Church Planting Tips: How to Create a Church
Posted by Brooklin Nash in Churches and Religious on January 28, 2020
So you want to plant a church? Creating a church from nothing is a big undertaking, but it can be very rewarding.
If you’re thinking of starting a church, there are many important factors to keep in mind. Much of church-planting is based on personal preference, but other parts are non-negotiable. If you’re wondering how to create your own church, keep reading.
Below, we discuss three important parts of church-planting: creating a church structure, getting legally recognized, and spreading the word.
1. Creating Your Church’s Structure
Any church is based on a set of beliefs and values. In most cases, it’s unlikely to assume that all future members will believe the exact same things. However, there is usually a set of core values that all members agree on.
When you’re first starting your church, you’ll need to establish this statement of faith so that potential members know if your church is the right church for them.
At the same time, you’ll need to create a set of bylaws that outlines how your church will be organized and governed. These bylaws should answer many questions, including:
- How members join or leave the church
- When and how the church will hold business/organizational meetings
- When and how staff positions will be filled
- How the bylaws can be amended
- How the church will decide to buy or sell property
- Who is responsible for different organizational tasks
It’s usually wise to have an attorney take part in the process of creating your church’s bylaws. This ensures that everything is legally sound and won’t cause problems later on.
This is also the point at which you need to think about how your church will be led. Are you planting this church as its leader or pastor? Will you be a deacon or board member and be involved in the hiring process?
These different options require different types of preparation. They also require different amounts of participation from those working alongside you or joining your church at its beginning.
2. Establishing Your Church Legally
Churches want to be recognized legally as a church so that they qualify for tax exemptions and other legal benefits.
If you aren’t interested in your organization being recognized legally, then you’re probably better suited to starting a ministry. Ministries are often much less formal or organized. If you want to lead a Bible study in the park, for example, that would be a ministry.
If you do want to be recognized by the IRS (Internal Revenue Service) in the United States, you’ll need to make sure that you structure your church in a way that falls under their description of a religious organization.
Want your church to be tax exempt? You’ll need to adhere to the following rules:
- Your church can’t take part in political lobbying or intervene in political campaigns
- Your church cannot take part in any illegal activity – church congregations are not exempt from the laws set for the general public.
- No individual shareholder or private individual can benefit financially from your church
Because recognition from the IRS is a legal process, it’s a good idea to include an attorney in this part of the process too.
3. Spread the Word About Your Church
A church is much more than a building. It’s a body of believers!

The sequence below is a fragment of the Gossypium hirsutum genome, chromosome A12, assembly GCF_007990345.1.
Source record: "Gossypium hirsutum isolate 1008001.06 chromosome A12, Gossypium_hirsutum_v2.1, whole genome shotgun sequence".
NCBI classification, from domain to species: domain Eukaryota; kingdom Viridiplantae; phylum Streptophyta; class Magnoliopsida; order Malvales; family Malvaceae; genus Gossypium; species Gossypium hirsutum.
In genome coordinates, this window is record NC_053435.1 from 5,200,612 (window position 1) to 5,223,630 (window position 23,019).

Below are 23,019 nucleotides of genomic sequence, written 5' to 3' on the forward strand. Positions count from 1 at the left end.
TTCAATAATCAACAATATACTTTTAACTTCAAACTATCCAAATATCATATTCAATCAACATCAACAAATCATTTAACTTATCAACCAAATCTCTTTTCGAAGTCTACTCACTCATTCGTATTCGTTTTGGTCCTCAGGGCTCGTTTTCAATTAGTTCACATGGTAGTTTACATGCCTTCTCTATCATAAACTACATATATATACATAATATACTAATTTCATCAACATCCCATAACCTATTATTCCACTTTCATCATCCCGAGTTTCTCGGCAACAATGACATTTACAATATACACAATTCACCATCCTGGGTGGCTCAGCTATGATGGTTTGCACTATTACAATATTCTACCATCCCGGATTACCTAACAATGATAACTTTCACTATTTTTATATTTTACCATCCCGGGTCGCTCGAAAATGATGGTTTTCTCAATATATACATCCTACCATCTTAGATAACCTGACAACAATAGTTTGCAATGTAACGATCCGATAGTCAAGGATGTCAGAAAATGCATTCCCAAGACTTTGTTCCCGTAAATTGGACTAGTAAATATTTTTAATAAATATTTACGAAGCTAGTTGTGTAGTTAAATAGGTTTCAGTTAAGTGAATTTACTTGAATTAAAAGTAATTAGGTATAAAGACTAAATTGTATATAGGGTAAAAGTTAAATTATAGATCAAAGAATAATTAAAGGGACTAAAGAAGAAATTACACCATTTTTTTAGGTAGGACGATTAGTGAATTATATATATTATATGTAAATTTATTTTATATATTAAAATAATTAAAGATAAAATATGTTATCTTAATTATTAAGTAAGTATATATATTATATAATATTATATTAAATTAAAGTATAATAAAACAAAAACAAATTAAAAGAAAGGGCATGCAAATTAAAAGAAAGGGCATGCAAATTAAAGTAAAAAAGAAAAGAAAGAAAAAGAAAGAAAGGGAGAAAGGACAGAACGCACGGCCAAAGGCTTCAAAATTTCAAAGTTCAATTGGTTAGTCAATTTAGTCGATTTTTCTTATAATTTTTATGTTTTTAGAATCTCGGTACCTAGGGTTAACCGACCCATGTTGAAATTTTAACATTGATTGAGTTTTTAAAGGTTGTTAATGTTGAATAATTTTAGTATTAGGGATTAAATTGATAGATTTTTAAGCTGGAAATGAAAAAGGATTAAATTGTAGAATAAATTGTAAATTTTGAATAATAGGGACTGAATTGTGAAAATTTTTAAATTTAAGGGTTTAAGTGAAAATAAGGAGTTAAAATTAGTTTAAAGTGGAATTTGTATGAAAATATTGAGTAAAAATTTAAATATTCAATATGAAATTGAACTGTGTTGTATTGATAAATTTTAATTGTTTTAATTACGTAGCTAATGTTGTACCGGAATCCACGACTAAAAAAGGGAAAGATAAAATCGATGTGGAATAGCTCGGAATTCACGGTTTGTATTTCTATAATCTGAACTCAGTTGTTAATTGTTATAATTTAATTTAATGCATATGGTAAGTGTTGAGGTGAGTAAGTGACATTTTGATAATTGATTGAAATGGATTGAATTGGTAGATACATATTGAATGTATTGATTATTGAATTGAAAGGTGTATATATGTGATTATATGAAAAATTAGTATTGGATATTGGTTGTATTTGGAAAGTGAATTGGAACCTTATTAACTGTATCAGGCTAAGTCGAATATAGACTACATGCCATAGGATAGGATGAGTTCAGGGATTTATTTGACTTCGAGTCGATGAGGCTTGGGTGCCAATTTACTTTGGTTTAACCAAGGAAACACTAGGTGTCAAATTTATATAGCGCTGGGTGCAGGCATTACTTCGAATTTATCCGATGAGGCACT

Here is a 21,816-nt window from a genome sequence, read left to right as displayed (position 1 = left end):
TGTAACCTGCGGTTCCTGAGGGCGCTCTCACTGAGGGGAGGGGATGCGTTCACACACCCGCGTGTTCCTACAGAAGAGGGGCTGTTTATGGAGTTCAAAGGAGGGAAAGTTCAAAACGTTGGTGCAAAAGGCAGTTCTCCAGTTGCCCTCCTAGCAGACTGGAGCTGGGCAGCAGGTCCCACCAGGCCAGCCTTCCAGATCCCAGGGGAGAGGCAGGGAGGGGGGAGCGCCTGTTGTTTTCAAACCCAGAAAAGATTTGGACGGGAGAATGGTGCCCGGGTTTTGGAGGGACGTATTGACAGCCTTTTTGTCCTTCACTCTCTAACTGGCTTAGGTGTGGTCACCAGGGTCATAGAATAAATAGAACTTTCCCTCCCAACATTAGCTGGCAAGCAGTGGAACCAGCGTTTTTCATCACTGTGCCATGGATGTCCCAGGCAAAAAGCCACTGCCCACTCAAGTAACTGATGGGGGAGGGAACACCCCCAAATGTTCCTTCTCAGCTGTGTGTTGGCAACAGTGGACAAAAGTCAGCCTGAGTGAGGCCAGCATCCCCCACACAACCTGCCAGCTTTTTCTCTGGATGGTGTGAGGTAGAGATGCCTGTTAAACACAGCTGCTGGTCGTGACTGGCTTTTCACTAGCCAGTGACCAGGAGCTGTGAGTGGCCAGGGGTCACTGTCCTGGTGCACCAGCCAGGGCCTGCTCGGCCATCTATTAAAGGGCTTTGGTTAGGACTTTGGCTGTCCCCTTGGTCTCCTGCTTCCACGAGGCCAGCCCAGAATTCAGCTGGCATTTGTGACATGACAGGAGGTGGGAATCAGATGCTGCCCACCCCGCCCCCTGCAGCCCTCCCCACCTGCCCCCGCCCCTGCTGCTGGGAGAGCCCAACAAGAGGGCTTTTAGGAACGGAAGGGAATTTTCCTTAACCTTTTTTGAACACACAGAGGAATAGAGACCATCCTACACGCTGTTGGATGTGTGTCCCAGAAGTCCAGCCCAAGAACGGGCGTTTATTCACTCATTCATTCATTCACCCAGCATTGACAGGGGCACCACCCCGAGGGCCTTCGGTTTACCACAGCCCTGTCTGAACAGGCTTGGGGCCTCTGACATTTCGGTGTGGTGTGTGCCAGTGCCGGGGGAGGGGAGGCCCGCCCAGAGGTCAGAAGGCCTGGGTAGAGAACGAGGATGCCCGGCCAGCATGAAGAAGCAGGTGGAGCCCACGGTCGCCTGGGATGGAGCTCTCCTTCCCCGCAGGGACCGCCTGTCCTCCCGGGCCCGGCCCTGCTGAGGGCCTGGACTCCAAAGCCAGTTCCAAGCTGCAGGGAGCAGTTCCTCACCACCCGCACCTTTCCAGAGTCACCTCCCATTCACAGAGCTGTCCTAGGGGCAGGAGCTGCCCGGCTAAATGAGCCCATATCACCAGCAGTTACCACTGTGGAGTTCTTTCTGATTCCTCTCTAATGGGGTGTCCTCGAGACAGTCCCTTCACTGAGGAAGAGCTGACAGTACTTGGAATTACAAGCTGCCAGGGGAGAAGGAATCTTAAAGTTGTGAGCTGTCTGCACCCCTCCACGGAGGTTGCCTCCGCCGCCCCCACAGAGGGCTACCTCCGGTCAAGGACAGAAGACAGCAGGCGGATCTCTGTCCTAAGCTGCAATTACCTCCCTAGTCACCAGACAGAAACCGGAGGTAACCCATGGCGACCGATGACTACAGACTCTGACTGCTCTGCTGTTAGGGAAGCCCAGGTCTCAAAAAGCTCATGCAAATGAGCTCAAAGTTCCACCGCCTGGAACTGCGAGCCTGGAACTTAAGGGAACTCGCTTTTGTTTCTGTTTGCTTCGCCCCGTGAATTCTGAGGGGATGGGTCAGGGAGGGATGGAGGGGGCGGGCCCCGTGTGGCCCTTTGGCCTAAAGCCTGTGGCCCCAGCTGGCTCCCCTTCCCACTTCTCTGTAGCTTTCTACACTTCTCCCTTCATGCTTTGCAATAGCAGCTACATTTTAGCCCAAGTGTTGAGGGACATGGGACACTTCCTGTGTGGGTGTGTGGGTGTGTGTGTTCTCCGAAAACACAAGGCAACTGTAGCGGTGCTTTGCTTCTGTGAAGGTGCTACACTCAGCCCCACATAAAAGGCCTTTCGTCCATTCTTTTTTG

Once you’ve outlined how your church will function and what you believe, it’s time to engage with others who believe the same thing. The best way to attract your congregation is to stay involved and engaged with your community.
The amount of communication necessary to engage with an entire community can seem daunting, but modern communication technology can make it achievable.
For instance, programs like DialMyCalls allow you to send voice broadcasts, mass text messages, and email blasts to any or all of a set of contacts. This kind of mass communication is important once your church is established, but it’s also useful as you’re building your congregation.
For example, when you first start your church you may not meet in the same location or at the same time every week. Mass text messages can let any potential attendees know where to find you.
It’s also simple to add someone to your contact list when they first show an interest. You can be growing your contact list for a long time even before you’ve finished the church creation process. Consider the following opportunities to add potential future members to your contacts:
- Many Christian organizations will hold church fairs at universities each semester. This allows new students looking for a church in town to hear about many at once.
- Some county or state fairs allow churches to set up booths to talk with interested attendees.
- Conferences, especially those catering to your denomination or city, may allow you to meet others looking for a similar church experience.
When you’re starting a church, everyone you meet is a potential attendee. Using simple mass communication methods can allow you to make the most of these connections.
Starting out Strong as a Church Planter
The three steps above are just a starting point in the church planting process. They also point to one of the most important rules of the process: seek and accept help in its many forms.
Find an attorney to help you make sense of bylaws and IRS qualifications. Sign up to send out automated church calls instead of doing it all individually. Read even more blogs about how to create your own church.
You aren’t alone in the church planting process, so be encouraged and take advantage of the help you can get.